By Michael Rosenthal
Ah, it’s nice to have options. Canelo Alvarez would tell you that.
Alvarez in October signed a five-year, 11-fight deal worth at least $365 million with the streaming service DAZN, meaning money isn’t necessarily the principal factor in deciding who he fights going forward.
The Mexican superstar can take the fights he believes will most enhance his legacy or simply those he finds most interesting, which might or might not include great risk. Alvarez might have general agreements with DAZN on the level of his opposition – and a potential third fight with Gennady Golovkin – but I don’t believe he would ever give up his right to choose his foes.
That opens up all kinds of possibilities, including fights at 160, 168 or even 175 pounds. Alvarez obviously is intrigued with the idea of adding titles in more divisions.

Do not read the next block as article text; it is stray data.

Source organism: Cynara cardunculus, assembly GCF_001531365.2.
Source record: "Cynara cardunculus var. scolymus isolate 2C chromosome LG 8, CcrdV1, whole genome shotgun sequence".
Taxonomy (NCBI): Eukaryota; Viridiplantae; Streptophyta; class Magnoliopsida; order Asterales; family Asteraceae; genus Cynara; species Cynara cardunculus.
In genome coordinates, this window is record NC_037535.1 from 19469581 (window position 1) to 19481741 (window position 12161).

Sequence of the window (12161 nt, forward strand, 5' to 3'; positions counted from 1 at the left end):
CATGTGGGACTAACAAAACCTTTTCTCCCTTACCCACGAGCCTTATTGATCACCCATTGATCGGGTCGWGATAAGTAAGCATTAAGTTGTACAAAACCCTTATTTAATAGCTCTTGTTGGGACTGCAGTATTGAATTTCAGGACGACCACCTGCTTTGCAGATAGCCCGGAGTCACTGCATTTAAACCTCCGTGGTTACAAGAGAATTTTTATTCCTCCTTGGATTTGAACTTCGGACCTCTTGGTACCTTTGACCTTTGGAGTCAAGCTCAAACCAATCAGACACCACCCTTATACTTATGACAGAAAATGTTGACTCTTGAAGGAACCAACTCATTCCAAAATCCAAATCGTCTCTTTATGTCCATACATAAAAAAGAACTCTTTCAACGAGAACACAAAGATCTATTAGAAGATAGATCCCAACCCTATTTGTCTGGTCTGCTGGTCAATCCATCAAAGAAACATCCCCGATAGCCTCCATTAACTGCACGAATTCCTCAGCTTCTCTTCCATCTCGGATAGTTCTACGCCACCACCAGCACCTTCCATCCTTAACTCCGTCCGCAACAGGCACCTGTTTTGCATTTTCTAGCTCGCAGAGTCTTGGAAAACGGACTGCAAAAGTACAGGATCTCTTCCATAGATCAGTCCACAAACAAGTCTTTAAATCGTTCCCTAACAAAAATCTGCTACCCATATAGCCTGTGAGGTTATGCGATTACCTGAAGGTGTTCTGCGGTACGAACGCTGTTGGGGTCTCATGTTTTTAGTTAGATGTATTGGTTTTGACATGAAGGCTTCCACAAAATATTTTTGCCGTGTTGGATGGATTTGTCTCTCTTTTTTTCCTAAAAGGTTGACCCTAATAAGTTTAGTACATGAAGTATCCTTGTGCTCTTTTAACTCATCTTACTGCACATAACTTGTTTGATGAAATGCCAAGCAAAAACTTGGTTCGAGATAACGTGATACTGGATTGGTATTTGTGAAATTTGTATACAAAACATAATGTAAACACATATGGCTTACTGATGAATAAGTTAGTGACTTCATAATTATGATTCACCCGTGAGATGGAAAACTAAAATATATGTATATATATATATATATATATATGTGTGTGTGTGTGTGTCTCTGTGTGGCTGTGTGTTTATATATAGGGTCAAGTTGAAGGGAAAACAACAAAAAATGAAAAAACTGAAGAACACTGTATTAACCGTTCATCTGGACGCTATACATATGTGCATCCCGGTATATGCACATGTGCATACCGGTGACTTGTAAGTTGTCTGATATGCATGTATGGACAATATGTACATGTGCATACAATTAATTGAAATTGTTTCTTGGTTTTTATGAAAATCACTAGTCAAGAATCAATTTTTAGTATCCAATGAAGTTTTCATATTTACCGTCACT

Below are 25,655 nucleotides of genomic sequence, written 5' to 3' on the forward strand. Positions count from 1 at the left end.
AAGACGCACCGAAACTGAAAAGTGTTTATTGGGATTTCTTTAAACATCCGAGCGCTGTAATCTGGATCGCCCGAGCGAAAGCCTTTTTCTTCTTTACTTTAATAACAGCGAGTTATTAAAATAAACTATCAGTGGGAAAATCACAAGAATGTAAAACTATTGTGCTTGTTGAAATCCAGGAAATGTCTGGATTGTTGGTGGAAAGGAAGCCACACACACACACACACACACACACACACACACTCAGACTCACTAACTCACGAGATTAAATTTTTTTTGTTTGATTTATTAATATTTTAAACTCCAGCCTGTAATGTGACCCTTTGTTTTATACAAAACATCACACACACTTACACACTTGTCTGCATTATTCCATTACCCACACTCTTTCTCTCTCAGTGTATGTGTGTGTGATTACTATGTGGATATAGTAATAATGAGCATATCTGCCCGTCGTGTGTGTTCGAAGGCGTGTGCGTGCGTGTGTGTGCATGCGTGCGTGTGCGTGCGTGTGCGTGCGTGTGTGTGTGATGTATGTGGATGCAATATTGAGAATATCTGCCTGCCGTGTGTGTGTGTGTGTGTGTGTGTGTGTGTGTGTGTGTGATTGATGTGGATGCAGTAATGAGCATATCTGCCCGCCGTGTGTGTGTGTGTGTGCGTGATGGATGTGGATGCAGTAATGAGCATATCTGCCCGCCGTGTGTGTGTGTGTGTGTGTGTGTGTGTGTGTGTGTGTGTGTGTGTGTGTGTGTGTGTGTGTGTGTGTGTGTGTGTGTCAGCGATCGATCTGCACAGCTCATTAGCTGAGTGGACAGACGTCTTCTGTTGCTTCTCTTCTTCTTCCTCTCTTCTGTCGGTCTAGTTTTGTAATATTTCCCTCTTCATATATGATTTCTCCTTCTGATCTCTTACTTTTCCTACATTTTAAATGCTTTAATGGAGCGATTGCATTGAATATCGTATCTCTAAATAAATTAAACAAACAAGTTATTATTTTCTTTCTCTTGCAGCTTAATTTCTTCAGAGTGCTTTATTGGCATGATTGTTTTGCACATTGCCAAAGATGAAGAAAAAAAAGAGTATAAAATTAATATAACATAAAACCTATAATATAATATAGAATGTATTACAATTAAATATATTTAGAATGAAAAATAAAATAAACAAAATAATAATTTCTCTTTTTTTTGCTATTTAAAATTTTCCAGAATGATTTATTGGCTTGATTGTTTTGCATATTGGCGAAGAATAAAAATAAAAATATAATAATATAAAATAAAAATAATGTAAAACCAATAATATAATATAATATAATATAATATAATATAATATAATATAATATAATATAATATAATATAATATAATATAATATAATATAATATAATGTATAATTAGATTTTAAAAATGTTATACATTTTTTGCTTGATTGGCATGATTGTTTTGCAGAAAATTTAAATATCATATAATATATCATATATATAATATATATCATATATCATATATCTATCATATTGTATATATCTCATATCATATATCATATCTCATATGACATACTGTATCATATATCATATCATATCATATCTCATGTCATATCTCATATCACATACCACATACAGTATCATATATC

Everyone has an opinion on who they believe Alvarez should fight when he returns to the ring on September 14 and beyond, the three leading candidates being Golovkin, Callum Smith (at 168) and Sergey Kovalev (at 175). And all those opinions have validity for different reasons.
Here are five Alvarez fights I would like to see in the order I’d like to see them:
1. Gennady Golovkin. If Alvarez is the fighter – and the man – I believe he is, he’ll fight Triple-G in September. Alvarez might not like Golovkin because of comments the Kazakhstani made after Canelo failed drug tests that resulted in the postponement of their rematch. And I understand that he might want to pursue fresh challenges. The reality is that fans want to see this fight over all other immediate possibilities, which I know is important to Alvarez. And whether he acknowledges it or not he needs a decisive victory over Golovkin to emerge as the better fighter in this compelling rivalry.